Archive for August, 2017

August 18th, 2017

Green Patent Blog is on vacation.

 See you in the Fall.

Clean Tech in Court: Green Patent Complaint Update

August 1st, 2017

Several new green patent complaints were filed in May and June in the areas of advanced batteries, electroluminescence lighting technology, green cleaning solvents, and LEDs.

 

Advanced Batteries

Milwaukee Electric Tool Corp. et al. v. Chervon (HK) Ltd.

In this lawsuit Milwaukee Electric asserted infringement of three patents relating to lithium-ion battery powered cordless power tools.

The patents-in-suit are:

U.S. Patent No. 7,554,290, entitled “Lithium-based battery pack for a hand-held power tool”

U.S. Patent No. 7,944,173, entitled “Lithium-based battery pack for a high current draw, hand held power tool”

U.S. Patent No. 7,999,510, entitled “Lithium-based battery pack for a high current draw, hand held power tool”

The complaint was filed May 5, 2017 in U.S. District Court for the Eastern District of Wisconsin.  The accused products are Chervon’s Kobalt, Masterforce, Performax, and Craftsman branded tools.

 

Electroluminescence Lighting Technology

Shenzhen EL Lighting Technology Co. v. Midwest Trading Group, Inc.

Filed in U.S. District Court for the District of Colorado on May 5, 2017, Shenzhen’s complaint accuses Midwest Trading Group of infringing U.S. Patent No. 6,960,725 (‘725 Patent).

The ‘725 Patent is entitled “Electroluminescence (EL) tube and wire and manufacturing method” and directed to an electroluminescent wire core having a flexible central electrode, a luminescent layer and a transparent, conductive layer.  An outer surface of the central electrode is coated with the luminescent layer and the transparent, conductive layer, and the luminescent power is covered by thermoplastic macromolecular polymer and synthetic resin.

The accused products are the PowerXcel LIGHT-UP cables.

Green Cleaning Solvents

GreenEarth Cleaning, LLC v. Cameron Park Fresh Cleaners, Inc.

GreenEarth Cleaning, LLC v. Walrus Cleaners, Inc.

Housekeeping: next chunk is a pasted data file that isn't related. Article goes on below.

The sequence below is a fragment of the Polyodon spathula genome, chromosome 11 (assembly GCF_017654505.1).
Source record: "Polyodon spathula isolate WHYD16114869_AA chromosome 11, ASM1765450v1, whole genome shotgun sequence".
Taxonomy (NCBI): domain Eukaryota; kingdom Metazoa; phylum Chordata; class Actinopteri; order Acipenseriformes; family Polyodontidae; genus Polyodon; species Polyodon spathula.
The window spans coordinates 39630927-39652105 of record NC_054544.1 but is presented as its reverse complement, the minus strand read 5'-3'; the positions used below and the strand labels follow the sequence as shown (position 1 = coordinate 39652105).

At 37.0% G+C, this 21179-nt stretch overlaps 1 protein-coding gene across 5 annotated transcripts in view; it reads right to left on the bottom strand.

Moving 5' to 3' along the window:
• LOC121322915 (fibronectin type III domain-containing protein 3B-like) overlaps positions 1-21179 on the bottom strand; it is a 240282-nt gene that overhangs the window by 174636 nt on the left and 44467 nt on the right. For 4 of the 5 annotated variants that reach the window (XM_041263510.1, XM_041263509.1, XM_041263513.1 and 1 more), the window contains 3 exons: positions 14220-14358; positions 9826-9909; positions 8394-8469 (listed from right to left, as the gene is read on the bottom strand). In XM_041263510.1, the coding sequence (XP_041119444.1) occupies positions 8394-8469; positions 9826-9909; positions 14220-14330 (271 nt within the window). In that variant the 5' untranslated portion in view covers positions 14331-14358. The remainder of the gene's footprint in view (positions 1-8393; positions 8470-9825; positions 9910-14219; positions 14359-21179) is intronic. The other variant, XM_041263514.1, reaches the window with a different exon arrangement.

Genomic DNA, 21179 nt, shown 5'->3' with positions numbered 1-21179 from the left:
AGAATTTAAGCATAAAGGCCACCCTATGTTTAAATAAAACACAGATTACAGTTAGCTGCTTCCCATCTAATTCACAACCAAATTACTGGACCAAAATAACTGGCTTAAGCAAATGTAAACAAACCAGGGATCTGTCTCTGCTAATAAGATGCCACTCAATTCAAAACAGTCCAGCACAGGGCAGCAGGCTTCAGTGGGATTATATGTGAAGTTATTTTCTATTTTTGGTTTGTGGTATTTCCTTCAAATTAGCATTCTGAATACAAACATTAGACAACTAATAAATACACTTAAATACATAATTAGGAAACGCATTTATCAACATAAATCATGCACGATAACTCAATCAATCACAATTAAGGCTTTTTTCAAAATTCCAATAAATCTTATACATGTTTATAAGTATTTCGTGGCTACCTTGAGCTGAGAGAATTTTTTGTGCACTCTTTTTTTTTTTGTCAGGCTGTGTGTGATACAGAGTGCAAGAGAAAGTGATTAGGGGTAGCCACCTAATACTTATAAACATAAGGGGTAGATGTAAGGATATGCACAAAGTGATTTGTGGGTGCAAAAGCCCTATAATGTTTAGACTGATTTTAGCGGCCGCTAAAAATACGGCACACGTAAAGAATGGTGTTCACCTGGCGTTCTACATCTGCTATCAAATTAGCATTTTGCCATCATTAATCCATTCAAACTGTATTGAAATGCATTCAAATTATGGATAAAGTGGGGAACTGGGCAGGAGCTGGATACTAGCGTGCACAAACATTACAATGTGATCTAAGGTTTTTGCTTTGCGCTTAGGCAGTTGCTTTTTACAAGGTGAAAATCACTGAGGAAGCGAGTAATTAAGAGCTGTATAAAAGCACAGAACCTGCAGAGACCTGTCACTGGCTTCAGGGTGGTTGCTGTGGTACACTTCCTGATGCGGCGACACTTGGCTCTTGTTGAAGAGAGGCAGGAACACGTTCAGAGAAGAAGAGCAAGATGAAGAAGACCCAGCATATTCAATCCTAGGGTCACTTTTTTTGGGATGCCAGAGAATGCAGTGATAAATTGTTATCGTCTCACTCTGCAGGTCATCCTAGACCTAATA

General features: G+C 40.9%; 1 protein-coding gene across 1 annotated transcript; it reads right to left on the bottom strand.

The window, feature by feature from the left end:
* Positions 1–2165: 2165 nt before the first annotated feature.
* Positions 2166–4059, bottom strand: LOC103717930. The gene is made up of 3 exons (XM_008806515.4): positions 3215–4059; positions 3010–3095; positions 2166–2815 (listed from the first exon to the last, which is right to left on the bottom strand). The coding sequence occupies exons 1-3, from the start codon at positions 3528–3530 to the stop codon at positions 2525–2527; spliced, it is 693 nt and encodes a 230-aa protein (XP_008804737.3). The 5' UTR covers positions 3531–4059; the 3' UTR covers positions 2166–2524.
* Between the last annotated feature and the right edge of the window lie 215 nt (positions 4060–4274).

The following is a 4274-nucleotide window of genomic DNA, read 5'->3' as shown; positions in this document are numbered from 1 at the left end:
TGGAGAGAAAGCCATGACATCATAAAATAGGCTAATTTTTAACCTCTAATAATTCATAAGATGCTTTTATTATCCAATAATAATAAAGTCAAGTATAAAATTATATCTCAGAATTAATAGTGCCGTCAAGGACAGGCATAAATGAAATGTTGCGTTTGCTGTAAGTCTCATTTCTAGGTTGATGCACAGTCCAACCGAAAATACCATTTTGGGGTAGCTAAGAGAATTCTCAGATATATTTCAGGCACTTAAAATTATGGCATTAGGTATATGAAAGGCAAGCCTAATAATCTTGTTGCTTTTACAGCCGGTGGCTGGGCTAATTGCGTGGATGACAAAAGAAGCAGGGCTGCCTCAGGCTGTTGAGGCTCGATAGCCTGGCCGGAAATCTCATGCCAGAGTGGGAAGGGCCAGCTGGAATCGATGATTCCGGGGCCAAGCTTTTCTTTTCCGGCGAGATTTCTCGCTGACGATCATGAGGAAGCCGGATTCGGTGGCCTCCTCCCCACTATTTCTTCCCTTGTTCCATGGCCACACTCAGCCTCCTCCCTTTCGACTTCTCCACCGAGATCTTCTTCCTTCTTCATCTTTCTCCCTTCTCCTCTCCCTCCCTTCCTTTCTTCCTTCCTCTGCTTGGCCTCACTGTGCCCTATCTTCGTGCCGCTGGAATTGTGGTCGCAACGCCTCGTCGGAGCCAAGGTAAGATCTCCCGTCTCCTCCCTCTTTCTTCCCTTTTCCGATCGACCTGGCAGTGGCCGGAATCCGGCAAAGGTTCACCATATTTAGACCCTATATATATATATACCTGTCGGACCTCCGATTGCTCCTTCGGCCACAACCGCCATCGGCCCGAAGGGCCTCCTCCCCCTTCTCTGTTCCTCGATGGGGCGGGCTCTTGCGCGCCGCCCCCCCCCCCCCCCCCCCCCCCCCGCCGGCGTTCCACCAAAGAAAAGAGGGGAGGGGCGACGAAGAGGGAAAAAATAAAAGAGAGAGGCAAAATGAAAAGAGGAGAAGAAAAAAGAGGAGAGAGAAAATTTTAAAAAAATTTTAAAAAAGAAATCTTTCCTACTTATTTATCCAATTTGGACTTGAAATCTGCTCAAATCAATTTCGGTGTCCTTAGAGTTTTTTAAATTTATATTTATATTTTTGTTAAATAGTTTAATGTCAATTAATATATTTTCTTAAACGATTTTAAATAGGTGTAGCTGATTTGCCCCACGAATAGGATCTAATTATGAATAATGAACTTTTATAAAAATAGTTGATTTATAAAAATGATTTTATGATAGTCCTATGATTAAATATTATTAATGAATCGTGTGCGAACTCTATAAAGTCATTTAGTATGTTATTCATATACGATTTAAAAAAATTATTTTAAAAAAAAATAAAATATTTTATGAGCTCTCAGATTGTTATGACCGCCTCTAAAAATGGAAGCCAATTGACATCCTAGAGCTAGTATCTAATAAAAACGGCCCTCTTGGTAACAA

These actions for patent infringement, trademark infringement, and breach of contract were filed June 23 and June 26, 2017, respectively, in the U.S. District Court for the Western District of Missouri.

Although the complaints (GreenEarth Cleaning, L.L.C. v. Cameron Park Fresh Cleaners, Inc.GreenEarth Cleaning, L.L.C. v. Walrus Cleaners, Inc.)list nine patents, there is only one count of patent infringement asserting U.S. Patent No. 5,942,007 (‘007 Patent).

The ‘007 Patent is entitled “Dry cleaning method and solvent” and directed to dry cleaning methods comprising the steps of immersing clothes in a dry cleaning fluid including a cyclic siloxane composition, agitating the clothes in the composition, and then removing the cyclic siloxane composition by centrifugal action and air circulation.

According to the Abstract of the ‘007 Patent, the “cyclic-siloxane-based solvent allows the system to result in an environmentally friendly process which is, also, more effective in cleaning fabrics and the like than any known prior system.”

GreenEarth alleges that both defendants breached their respective license agreements with GreenEarth.

 

LEDs

Lighting Science Group Corporation v. Leedarson Lighting Co. et al.

Lighting Science Group sued Leedarson May 9, 2017 in federal court in Orlando for infringement of three patents: U.S. Patent No. 8,201,968 (‘968 Patent), U.S. Patent No. 8,967,844 (‘844 Patent), and U.S. Patent No. 8,672,518 (‘518 Patent).

Entitled “Low profile light,” the ’968 Patent is directed to a luminaire including a heat spreader and a heat sink disposed outboard of the heat spreader, an outer optic securely retained relative to the heat spreader and/or the heat sink, and an LED light source.  The ‘518 Patent and the’ 844 Patent are entitled “Low profile light and accessory kit for the same” and relate to LSG’s disc light LED devices.

The complaint alleges that defendant’s downlight luminaires, including the DL-N19A9ER1-27 and DL-N19A11FR1-27 families of products, infringe the asserted patents.